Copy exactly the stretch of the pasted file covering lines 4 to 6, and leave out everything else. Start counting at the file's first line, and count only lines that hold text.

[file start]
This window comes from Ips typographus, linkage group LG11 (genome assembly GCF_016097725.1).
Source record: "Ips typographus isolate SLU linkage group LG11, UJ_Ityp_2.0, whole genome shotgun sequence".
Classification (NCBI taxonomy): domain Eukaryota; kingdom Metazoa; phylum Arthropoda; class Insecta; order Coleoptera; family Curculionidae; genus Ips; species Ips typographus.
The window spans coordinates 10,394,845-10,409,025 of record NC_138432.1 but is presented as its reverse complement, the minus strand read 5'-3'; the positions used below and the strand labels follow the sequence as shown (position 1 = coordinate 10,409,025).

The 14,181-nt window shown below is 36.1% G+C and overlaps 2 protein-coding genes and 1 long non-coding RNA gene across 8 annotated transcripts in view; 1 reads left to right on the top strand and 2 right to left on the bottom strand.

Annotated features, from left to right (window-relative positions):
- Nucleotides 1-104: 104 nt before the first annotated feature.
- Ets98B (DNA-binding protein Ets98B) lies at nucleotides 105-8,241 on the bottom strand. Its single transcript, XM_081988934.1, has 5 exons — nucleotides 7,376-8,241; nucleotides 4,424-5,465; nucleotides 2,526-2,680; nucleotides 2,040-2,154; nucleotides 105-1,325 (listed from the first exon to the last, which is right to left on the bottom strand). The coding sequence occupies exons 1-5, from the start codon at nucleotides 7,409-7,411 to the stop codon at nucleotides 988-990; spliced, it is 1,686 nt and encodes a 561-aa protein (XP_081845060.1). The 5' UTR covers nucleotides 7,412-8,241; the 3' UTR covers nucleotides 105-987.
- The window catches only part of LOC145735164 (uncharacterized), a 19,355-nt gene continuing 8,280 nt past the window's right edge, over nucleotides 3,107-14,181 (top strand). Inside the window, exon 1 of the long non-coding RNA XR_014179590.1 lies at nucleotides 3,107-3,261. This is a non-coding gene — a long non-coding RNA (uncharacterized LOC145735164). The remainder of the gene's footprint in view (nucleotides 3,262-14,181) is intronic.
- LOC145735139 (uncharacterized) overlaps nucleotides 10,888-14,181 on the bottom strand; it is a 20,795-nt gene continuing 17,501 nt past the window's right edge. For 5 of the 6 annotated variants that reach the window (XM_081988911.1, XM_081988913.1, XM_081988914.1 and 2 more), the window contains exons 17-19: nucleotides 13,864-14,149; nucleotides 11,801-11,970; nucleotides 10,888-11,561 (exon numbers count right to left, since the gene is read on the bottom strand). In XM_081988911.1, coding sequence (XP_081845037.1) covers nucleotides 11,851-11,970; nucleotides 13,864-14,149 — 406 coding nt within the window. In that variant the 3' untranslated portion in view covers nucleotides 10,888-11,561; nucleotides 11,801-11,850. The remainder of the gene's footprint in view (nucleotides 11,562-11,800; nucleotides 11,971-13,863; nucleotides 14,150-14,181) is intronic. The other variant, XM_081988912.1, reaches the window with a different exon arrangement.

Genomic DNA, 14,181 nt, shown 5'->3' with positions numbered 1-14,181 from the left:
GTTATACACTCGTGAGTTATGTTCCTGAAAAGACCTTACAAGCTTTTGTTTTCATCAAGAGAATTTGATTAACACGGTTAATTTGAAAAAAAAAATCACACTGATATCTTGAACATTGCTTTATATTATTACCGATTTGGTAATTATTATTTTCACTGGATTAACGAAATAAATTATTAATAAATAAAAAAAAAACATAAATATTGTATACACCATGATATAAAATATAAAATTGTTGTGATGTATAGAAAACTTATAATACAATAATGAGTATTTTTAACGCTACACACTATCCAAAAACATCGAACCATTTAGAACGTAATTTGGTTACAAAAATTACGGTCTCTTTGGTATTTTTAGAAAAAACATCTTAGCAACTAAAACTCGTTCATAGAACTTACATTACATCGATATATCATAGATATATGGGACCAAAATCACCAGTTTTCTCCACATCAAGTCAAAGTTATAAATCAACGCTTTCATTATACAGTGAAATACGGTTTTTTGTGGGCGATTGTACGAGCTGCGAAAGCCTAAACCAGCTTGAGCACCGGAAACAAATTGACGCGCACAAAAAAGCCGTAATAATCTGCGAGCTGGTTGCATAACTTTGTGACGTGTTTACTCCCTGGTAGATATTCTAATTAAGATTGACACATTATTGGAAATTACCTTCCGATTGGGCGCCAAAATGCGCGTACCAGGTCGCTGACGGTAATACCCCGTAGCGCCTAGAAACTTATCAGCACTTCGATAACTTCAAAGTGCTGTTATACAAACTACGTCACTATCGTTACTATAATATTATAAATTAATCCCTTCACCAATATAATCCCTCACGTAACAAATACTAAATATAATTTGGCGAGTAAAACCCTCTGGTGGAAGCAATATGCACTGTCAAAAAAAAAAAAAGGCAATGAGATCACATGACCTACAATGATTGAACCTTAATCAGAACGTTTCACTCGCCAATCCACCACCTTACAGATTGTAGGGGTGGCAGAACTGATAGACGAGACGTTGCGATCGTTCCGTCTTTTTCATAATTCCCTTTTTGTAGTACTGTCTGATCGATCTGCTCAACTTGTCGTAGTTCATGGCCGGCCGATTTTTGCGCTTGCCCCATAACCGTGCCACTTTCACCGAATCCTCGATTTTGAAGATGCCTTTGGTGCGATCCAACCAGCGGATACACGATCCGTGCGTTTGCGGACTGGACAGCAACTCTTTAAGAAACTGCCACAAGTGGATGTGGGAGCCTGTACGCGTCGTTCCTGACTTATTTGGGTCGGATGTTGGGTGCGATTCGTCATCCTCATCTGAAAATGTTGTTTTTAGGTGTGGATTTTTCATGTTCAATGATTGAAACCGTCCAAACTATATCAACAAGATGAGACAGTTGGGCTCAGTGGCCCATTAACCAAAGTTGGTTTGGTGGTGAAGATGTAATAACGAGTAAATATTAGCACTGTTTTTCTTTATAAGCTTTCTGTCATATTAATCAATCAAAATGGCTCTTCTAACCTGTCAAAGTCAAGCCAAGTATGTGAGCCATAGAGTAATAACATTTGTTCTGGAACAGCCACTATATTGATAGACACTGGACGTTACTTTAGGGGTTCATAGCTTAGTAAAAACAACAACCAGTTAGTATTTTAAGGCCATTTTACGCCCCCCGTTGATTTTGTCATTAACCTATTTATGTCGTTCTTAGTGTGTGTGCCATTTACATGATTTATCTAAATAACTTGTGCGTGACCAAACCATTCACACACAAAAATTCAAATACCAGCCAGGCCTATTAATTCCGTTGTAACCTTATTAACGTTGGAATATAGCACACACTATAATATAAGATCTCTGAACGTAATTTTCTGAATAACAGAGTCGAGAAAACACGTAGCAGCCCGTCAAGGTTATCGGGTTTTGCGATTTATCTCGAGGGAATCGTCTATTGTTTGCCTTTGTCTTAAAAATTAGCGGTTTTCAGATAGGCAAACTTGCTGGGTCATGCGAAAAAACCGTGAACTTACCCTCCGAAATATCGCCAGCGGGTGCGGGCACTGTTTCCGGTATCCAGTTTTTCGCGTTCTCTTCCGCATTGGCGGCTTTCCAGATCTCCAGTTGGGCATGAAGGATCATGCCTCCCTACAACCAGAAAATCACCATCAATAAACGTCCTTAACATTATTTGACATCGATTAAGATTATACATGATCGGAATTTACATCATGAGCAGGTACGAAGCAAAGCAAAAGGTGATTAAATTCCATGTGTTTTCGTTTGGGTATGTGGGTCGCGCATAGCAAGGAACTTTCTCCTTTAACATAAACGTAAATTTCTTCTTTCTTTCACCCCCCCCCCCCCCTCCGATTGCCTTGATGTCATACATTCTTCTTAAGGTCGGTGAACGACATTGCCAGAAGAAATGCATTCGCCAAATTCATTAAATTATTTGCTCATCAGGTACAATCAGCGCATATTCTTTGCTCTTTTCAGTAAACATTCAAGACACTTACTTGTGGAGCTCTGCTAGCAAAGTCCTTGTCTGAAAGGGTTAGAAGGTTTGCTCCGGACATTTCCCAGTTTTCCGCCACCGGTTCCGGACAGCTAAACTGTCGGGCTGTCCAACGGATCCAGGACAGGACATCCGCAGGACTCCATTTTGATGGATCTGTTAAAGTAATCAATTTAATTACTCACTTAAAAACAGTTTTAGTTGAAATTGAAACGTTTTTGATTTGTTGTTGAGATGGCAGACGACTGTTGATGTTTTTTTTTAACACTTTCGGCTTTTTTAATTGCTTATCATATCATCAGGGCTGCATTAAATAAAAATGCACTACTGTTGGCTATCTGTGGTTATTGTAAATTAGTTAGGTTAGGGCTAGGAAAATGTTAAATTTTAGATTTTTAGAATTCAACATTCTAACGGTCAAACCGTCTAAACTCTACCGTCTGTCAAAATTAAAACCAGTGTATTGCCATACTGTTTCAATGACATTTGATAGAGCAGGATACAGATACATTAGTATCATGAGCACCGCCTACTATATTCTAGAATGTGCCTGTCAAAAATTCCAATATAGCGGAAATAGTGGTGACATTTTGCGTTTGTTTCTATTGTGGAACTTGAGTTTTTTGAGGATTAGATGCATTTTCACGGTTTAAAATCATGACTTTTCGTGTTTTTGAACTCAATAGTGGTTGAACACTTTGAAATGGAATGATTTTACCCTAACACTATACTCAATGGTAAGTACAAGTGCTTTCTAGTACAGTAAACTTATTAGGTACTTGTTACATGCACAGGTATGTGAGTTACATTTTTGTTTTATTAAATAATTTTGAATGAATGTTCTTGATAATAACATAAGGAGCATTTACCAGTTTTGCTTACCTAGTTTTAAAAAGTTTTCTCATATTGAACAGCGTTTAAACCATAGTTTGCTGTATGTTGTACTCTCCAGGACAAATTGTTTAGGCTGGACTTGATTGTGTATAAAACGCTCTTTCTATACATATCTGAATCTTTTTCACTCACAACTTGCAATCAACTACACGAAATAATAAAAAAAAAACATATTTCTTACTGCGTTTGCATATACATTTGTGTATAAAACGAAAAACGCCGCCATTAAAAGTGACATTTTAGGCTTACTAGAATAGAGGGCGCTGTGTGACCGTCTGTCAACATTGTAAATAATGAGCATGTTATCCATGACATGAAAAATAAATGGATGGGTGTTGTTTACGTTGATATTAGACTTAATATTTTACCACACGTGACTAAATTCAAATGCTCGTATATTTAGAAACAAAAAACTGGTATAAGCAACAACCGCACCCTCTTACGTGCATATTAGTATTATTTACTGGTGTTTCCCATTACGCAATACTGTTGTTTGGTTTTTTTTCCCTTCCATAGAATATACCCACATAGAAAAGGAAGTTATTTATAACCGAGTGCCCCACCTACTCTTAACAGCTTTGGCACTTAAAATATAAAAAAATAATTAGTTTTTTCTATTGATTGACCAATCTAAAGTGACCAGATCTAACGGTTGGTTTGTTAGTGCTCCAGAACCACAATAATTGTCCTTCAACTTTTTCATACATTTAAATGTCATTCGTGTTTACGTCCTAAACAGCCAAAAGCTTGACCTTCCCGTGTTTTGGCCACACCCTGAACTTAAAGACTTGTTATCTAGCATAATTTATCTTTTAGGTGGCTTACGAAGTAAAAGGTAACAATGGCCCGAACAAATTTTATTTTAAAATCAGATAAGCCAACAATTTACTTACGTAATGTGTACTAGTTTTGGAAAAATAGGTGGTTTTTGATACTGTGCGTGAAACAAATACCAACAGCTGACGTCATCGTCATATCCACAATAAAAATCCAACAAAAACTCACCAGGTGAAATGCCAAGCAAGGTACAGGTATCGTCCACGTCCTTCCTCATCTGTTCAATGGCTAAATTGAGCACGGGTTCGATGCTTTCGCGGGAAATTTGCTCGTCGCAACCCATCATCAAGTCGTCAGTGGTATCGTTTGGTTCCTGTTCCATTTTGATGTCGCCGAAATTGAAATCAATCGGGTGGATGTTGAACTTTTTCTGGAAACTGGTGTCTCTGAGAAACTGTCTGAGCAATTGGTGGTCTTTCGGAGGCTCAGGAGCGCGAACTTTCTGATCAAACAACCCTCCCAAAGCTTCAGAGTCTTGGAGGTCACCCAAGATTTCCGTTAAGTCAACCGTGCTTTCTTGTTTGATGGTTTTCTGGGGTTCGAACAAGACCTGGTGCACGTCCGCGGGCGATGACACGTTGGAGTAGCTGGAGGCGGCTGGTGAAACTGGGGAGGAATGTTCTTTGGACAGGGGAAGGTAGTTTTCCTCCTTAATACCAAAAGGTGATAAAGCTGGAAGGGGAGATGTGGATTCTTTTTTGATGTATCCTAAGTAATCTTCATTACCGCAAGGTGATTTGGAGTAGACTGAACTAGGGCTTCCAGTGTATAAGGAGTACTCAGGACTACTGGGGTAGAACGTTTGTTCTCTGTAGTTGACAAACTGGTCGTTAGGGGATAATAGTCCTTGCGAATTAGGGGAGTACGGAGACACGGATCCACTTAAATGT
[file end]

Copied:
The window spans coordinates 10,394,845-10,409,025 of record NC_138432.1 but is presented as its reverse complement, the minus strand read 5'-3'; the positions used below and the strand labels follow the sequence as shown (position 1 = coordinate 10,409,025).

The 14,181-nt window shown below is 36.1% G+C and overlaps 2 protein-coding genes and 1 long non-coding RNA gene across 8 annotated transcripts in view; 1 reads left to right on the top strand and 2 right to left on the bottom strand.

Annotated features, from left to right (window-relative positions):